Job #7: Retail Cashier
If you are the type of person who likes to stay busy and loves to be around people in general, perhaps being a retail checkout cashier may be the job for you. Peak times for this job are around the major holidays, but department stores and supermarkets almost always have a need for cashiers. Be advised that these jobs require long periods of standing as well as lots of patience as heavy personal contact may involve difficult customers from time to time. There are also jobs available in shelf stocking, security, and customer greeting. To get started, you can go to the Older and Bolder section of the website CoolWorks.com which helps older workers find job placements.
Job#8: Blogging and/or Affiliate Marketing
If you like writing or have a passion for a particular hobby or subject, perhaps you might consider starting a blog. Online blogs have exploded over the internet in the past couple of years. Blogging topics can be wide ranging–anywhere from providing basic information on health and fitness, weight loss products, and how-to’s. Most blogs currently online are monetized, meaning that the blog owner is either selling a particular product he/she owns, or is selling another person’s product as a affiliate. Blogs can also be monetized by placing ads (ie. Google Ads) selling similar to what the blog topic is. Affiliate marketing is basically the process of selling another person’s or company’s product and getting paid a commission by that person or company for each sale made. Sounds good, but don’t know where to start? I would recommend you start where I learned how to start this blog–the #1 community for aspiring bloggers and affiliate marketers.
Job#9: Your Old Job, Part-Time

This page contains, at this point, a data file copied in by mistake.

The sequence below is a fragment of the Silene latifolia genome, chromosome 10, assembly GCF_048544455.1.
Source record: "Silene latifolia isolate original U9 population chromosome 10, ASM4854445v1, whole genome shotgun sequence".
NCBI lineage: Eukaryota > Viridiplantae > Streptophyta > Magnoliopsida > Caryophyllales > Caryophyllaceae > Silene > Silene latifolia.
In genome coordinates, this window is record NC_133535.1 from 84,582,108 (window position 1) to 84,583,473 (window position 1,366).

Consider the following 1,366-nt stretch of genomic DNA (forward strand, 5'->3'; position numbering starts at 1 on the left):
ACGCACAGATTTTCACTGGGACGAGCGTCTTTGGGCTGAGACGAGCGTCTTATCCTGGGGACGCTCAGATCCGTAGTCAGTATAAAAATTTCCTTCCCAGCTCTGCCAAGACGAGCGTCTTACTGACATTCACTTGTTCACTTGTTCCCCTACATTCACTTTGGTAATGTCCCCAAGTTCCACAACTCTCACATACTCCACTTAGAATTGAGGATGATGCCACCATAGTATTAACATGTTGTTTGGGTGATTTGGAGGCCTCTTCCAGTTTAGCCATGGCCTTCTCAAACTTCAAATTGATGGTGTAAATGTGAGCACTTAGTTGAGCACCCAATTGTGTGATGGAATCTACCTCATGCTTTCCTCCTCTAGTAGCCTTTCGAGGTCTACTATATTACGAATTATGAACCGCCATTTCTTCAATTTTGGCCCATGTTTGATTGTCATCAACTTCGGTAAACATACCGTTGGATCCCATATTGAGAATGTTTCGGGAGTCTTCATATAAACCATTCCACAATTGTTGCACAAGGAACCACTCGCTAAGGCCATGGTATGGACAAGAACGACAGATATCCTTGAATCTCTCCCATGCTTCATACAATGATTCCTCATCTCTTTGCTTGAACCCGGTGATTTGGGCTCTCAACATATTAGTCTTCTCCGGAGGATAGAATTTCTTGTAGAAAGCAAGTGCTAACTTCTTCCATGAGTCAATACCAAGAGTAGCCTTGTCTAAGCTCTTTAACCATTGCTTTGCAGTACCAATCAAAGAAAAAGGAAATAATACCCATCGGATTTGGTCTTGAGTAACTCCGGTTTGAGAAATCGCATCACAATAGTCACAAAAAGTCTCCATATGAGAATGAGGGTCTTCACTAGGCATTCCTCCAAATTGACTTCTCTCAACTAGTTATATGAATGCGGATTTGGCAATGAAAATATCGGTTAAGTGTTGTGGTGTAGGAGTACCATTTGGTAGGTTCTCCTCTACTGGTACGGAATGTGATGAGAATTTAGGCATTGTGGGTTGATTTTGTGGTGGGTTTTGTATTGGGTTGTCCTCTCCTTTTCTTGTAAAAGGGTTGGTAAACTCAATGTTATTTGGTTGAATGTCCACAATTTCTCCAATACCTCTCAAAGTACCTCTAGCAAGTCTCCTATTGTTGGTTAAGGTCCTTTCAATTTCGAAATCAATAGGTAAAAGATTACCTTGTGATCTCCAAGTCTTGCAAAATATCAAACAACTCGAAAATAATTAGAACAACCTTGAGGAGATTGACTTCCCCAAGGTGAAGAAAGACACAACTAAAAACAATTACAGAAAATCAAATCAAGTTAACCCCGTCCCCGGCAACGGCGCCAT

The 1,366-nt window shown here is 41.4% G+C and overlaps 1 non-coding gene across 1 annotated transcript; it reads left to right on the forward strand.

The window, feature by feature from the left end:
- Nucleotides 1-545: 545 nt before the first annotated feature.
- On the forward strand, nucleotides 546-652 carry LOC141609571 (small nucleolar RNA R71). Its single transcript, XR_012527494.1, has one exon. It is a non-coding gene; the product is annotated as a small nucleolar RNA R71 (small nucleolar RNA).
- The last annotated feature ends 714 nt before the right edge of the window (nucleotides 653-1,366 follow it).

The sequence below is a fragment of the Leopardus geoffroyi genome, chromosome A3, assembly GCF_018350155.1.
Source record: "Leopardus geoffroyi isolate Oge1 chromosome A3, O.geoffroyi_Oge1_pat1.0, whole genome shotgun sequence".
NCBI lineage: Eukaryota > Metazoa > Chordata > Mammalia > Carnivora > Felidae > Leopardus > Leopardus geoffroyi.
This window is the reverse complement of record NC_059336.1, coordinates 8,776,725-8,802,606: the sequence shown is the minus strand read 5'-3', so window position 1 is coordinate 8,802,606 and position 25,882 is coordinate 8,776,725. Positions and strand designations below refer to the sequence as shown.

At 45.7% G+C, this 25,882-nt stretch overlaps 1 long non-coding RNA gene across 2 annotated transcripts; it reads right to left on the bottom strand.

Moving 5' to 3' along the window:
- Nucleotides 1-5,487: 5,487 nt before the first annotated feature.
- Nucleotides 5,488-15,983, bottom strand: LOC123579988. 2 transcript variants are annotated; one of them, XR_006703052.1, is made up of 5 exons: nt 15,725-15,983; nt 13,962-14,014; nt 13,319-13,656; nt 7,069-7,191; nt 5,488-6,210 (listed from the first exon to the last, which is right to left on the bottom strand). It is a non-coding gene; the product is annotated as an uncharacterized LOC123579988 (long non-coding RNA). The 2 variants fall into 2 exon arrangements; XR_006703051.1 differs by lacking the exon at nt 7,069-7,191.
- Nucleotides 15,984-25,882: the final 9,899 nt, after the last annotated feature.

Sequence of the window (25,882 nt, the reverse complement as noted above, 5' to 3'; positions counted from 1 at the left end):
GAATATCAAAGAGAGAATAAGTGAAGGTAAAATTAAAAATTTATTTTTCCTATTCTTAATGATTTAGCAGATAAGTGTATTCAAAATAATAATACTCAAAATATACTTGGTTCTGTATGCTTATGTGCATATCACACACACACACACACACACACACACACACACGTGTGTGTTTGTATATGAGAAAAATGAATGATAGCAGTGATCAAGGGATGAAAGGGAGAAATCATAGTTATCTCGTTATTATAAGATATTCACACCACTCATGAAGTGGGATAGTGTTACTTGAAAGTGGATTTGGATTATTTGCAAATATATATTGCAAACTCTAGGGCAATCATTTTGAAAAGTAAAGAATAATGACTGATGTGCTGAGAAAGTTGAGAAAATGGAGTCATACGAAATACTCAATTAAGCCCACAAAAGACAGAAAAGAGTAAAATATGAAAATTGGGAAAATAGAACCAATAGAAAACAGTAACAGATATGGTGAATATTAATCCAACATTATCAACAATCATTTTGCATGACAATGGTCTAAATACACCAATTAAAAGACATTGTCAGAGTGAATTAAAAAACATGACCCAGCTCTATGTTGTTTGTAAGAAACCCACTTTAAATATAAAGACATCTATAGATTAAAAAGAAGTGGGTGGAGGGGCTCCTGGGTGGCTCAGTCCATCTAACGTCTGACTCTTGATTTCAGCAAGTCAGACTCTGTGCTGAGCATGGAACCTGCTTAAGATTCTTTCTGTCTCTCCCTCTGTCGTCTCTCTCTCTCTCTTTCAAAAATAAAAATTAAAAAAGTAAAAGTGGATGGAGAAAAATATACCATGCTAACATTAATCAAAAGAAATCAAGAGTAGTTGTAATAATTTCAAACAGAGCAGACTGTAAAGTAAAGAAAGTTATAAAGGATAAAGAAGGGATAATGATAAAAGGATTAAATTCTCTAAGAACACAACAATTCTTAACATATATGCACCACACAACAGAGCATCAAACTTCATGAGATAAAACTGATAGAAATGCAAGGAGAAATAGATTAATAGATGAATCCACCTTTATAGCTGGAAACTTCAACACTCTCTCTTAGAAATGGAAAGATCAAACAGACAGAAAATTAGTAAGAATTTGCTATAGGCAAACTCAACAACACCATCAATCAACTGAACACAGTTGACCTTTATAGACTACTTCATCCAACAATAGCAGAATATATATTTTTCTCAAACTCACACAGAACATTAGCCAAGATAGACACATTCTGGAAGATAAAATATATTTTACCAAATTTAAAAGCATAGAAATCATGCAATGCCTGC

If you have been one of the lucky ones to have had a job that you simply loved to do, perhaps your boss may be open to you working part-time instead of full time. If you know of someone else in your workplace who has done this, talk to that person and find out how they negotiated the deal. If not, then you will have to be your own advocate and approach your boss with a specific proposal. The proposal should include how many day per week you want to work, and what responsibilities you are willing to keep, etc. You also have the option to work in your field but with a different employer. For instance, FlexProfessionals, a staffing firm based in Washington and Boston, can help people find work in those cities. Other websites that cater to older workers include: www.workforce50.com and www.seniorjobbank.org. Temp staffing agencies may also be a viable option to consider.
Whatever path you choose to take regarding life after retirement, make sure that it is something you enjoy doing and is as stress free as possible. Nothing can be more depressing than to be over 50, either working at a job you hate because you really need the money, or sitting at home feeling bored with nothing to do. Your golden years of life should be filled with the freedom to do what you want to do and when you want to do it. If you still want to work, find a job that is satisfying and makes you feel happy. If you do not wish to work anymore, that’s okay too. Just find some hobby or something to do that makes each day a positive one. Take a moment to ask yourself some basic questions regarding whether you need to reorganize yourself and determine what you want to do.
Please feel free to comment below as I am always interested to know your thoughts about what I have discussed in this post. Have a great day!
Source: “10 Jobs Retirees Should Check Out” by Kerry Hannon, AARP Bulletin/Real Possibilities, Vol.58 No. 1, pp.8-11.
Photos courtesy of clker.com and Pixabay.com